mg—“’Tis he! ’tis he! This is the devil I feared! save me from him. Oh, save me.” and then in a lower tone, “Keep him off, good sharks; tell him not that I fired too soon, because I thirsted for his blood. See, there he is, as I left him in the forest. Look at the blood, how it roars and rushes out of his mouth ! Blood ? blood ? No ’tis not; ’tis molten copper ! and,” shrieking again, “ see he bathes my heart in it! he pours it down my throat! Mercy—mercy—spare me ! ” As he said this, he ran , backwards towards the edge of the cliff. In vain we tried to warn him of -his danger. The longer we approached him, the faster he ran backwards, screaming—- “ Away—away ! keep back, ye fiends—keep back ! save me from him ! Back, I say, back—keep him off! ” Thus shrieking, he stepped back over the precipice and disappeared. A dull, heavy splash told us that the sharkinfested waters had received him, and it was all over.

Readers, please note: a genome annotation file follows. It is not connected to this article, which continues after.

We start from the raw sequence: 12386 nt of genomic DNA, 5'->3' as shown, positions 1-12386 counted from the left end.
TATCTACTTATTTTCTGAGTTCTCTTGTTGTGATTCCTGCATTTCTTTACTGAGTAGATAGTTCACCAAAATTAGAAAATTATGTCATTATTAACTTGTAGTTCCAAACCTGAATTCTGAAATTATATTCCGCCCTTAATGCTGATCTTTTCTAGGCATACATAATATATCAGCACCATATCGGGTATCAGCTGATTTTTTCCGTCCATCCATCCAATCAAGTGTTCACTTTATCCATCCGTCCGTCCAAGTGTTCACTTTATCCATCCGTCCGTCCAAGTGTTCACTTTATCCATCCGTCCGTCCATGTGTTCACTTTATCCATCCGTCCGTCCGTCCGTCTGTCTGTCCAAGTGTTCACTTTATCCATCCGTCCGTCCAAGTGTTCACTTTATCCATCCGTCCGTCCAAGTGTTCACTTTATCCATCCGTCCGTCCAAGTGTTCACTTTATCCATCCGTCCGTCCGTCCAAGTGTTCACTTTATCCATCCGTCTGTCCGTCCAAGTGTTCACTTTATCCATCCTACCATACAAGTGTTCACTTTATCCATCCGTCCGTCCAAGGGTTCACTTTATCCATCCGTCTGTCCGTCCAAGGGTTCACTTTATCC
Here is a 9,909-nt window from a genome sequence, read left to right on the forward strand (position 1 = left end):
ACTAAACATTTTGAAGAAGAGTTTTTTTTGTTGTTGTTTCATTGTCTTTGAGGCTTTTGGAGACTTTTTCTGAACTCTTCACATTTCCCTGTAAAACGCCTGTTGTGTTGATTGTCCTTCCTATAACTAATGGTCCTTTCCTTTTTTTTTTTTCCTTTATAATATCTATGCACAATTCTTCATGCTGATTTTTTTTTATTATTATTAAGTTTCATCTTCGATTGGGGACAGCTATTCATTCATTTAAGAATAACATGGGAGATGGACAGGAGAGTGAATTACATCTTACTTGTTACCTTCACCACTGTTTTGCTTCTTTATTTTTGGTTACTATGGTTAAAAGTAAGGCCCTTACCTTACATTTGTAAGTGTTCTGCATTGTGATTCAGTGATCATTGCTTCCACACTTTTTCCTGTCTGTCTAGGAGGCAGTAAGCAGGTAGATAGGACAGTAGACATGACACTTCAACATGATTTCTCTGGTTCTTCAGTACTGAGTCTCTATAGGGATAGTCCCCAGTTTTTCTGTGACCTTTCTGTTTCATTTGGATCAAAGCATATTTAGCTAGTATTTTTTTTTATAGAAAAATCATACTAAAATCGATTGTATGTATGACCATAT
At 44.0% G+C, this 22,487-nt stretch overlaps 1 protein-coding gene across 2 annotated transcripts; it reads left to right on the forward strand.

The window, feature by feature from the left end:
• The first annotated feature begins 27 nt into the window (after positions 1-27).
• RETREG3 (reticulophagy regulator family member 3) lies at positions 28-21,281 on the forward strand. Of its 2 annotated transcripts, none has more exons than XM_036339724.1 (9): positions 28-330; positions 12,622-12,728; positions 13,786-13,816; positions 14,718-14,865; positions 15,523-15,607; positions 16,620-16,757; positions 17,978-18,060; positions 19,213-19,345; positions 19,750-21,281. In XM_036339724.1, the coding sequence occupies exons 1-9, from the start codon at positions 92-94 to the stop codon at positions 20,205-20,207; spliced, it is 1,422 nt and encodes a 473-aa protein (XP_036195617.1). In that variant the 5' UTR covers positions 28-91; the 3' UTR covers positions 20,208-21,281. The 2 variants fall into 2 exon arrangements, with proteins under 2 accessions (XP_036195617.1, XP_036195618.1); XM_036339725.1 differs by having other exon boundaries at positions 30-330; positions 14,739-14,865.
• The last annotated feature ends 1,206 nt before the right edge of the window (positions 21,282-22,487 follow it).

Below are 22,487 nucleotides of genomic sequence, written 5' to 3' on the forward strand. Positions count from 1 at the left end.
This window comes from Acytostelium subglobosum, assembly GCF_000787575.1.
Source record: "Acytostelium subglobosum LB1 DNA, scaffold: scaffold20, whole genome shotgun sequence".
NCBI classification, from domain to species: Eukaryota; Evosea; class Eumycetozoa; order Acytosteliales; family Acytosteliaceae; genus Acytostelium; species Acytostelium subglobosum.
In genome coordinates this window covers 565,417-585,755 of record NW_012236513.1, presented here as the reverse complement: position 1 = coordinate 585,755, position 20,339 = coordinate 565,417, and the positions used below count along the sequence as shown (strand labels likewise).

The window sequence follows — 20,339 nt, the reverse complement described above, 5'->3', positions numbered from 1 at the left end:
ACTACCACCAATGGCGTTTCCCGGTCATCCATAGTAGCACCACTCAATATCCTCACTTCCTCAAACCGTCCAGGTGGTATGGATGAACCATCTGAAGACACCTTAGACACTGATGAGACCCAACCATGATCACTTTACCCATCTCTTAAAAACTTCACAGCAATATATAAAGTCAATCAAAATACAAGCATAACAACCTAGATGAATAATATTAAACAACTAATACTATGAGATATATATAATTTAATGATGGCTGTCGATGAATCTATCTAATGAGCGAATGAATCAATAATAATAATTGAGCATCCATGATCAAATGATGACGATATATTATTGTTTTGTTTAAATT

It turned out subsequently that Witherington, alias Miguel Antonio dos Santos, had been carrying on his nefarious policy of kidnapping, instead of fairly buying slaves, and in doing so had himself fallen into the hands of the natives. They were not slow to find out what to do with him. He would make as good a sacrifice to their diety as one of their own men. Although we cheated the Fetish of his victim, we had not robbed Nemesis of hers.

On my return to England. I received a most affectionate letter from my uncle, consenting |to my marriage with his daughter, my pretty cousin, Kitty Heathcote ; and inow, when my wife Kitty reads this, she will know the only secret that*l ever kept from her—namely, why I went to the West Coast.


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THE CHIMNEY CORNER, Ashburton Guardian, Volume 1, Issue 88, 17 April 1880

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THE CHIMNEY CORNER Ashburton Guardian, Volume 1, Issue 88, 17 April 1880